Leading eco-friendly cleaning chemical company discovers kids’ awareness and concerns about climate change and says schools, colleges, and even further education establishments are just not doing enough to drive education in this key space…
In a timely move – as Net Zero Week continues and as reports show that three world records for the hottest days on global record were seen in July this year, Delphis Eco has released groundbreaking findings from a survey which delves into the perceptions of children between the ages of 9 and 18 regarding Net Zero and climate change.
The findings highlight the growing awareness and concerns amongst the next generation, emphasizing the need for collective action to combat climate change.
The results were eye-opening, with 94% of participants demonstrating a broad understanding of the term ‘Net Zero’ and there was an overwhelming desire for Government intervention with 97% of those surveyed, voicing their concern and believing Government should be doing more to combat climate change.
It was also clear from the findings that young people believe businesses as a whole are not doing enough with 31% of those asked believing that businesses are not doing enough to meet Net Zero targets. The perception suggests that younger generations expect corporate entities to embrace sustainable practices and take proactive steps to reduce their carbon footprint.
Within the confines of their own home, 54% of responders reported discussing climate change around the family table indicating that climate change has become a prevalent topic of conversation, fostering awareness and engagement within families and households.
According to Mark Jankovich, Made-in-Britain’s Sustainability Leader of the Year as well as CEO of Delphis Eco (which is renowned for its environmental stewardship), universities are increasingly being seen as sustainability champions, but he questions whether further education is truly going far enough to support the paradigm shift that is needed to truly make a difference in tackling climate change.
He says that one of the most insightful findings from the survey is that 70% of young participants expressed feelings of fear, confusion and eco-anxiety when contemplating climate change:
“It’s evident that the weight of this global challenge affects children emotionally and psychologically” he says.
“The finding underscores the need for comprehensive support systems and educational programmes right the way through school and into further education to address eco-anxiety that is being expressed by younger generations.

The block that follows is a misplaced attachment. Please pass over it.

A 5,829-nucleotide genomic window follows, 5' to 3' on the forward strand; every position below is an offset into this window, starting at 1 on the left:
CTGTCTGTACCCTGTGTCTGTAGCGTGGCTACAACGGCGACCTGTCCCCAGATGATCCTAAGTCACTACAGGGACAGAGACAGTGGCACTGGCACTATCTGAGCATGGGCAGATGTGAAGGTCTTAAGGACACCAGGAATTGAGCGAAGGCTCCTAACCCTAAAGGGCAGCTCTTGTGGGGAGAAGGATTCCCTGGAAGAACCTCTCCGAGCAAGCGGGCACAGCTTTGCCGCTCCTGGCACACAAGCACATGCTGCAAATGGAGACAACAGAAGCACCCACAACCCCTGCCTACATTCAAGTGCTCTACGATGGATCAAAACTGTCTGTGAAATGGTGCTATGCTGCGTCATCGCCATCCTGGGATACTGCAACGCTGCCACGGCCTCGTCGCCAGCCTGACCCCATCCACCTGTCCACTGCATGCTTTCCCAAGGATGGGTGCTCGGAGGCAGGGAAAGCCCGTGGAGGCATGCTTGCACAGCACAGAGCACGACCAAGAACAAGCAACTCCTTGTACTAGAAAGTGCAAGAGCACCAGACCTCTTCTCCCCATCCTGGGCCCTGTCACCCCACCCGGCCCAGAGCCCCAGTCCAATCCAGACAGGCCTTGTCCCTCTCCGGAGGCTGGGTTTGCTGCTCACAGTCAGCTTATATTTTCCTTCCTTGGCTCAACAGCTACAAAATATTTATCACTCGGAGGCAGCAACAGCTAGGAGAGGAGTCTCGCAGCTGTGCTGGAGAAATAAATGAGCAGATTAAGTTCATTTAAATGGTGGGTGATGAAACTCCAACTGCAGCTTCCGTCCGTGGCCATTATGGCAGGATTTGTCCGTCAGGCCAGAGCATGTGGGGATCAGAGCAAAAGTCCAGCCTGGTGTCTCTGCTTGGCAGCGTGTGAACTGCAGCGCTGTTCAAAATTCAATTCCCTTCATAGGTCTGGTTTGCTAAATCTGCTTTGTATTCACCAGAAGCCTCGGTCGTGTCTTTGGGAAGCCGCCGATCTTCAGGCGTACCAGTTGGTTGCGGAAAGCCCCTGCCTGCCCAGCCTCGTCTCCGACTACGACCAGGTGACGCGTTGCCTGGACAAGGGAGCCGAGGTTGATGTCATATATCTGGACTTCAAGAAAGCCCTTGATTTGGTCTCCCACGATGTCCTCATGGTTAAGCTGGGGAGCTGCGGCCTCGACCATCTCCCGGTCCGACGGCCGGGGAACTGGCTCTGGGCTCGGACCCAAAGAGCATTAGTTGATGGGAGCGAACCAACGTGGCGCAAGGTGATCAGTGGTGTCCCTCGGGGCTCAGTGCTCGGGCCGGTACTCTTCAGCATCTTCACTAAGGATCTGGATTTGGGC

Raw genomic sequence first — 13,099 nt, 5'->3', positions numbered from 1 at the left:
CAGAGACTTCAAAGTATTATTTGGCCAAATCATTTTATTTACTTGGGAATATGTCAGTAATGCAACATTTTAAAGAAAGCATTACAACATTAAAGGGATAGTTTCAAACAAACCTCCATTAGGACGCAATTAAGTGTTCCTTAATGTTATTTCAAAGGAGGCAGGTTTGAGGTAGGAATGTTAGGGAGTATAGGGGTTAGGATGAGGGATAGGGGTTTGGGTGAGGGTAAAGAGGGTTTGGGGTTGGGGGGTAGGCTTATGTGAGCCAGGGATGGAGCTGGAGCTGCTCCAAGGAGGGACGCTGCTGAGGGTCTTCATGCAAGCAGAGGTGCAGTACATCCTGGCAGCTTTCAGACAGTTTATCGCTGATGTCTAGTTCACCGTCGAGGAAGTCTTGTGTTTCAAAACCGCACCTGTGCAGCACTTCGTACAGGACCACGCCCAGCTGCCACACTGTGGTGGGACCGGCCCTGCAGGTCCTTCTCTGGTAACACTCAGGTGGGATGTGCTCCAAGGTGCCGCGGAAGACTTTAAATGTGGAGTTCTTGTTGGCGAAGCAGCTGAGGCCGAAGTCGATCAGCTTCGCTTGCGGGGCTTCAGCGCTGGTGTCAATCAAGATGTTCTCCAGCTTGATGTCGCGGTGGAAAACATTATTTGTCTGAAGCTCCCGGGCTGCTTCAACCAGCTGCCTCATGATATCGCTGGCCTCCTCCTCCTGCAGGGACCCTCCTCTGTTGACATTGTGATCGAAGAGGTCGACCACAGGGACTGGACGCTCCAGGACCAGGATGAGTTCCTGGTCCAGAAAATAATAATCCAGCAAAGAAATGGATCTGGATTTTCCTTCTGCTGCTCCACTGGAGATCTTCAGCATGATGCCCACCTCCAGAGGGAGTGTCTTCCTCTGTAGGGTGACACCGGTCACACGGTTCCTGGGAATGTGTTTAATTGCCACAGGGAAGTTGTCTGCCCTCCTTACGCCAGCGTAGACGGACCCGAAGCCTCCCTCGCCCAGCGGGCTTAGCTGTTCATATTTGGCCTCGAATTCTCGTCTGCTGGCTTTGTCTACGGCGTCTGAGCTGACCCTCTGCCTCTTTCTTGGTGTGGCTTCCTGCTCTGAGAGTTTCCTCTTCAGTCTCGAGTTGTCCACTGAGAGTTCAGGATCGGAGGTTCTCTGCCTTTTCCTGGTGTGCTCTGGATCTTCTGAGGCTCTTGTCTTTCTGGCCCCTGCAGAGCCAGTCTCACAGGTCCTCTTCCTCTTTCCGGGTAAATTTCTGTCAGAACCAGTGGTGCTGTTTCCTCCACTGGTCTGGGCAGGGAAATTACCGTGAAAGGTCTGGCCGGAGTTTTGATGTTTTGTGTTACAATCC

We all need to be 100% clear that the only way we can tackle the growing crisis is for us all to work together to help support, drive awareness and educate as to how everyone can make a difference and the next generation is critical to making the seismic shift that is needed”.
An overwhelming number of children – 70% – believe that schools and universities should play a more significant role in instilling sustainability values and addressing climate change in their curricula.
“There is no question that educational institutions have a crucial role to play in nurturing environmentally conscious citizens in the future and sustainability should be imbedded far more proactively into school curricula.
“I firmly believe that the education system is currently completely failing to equip and make school leavers and graduates aware about what’s happening and their vital role in driving change into the future.
“The science is clear that climate is a 30-year lag indicator so even if we stop emitting carbon today – it will be 3 decades before we see the situation stabilising. But knowing this, I see this as possibly one of the most exciting times in human history. We are going to have to reimagine absolutely every single thing we do and touch, so youngsters have a blank canvas to come up with the most inspired ideas. They will be listened to and the days of “I know best because I’m older – are now over!”
“The next generation is more willing to challenge the vested interests that perpetuate climate change, paving the way for transformative change. And young people know how to amplify their perspectives through the use of social media as a vehicle for action and change.
“One of the comments that came across in the survey was that they couldn’t do worse than the current generation – which is a sad indictment on where we are today”.Recommend0 recommendationsPublished in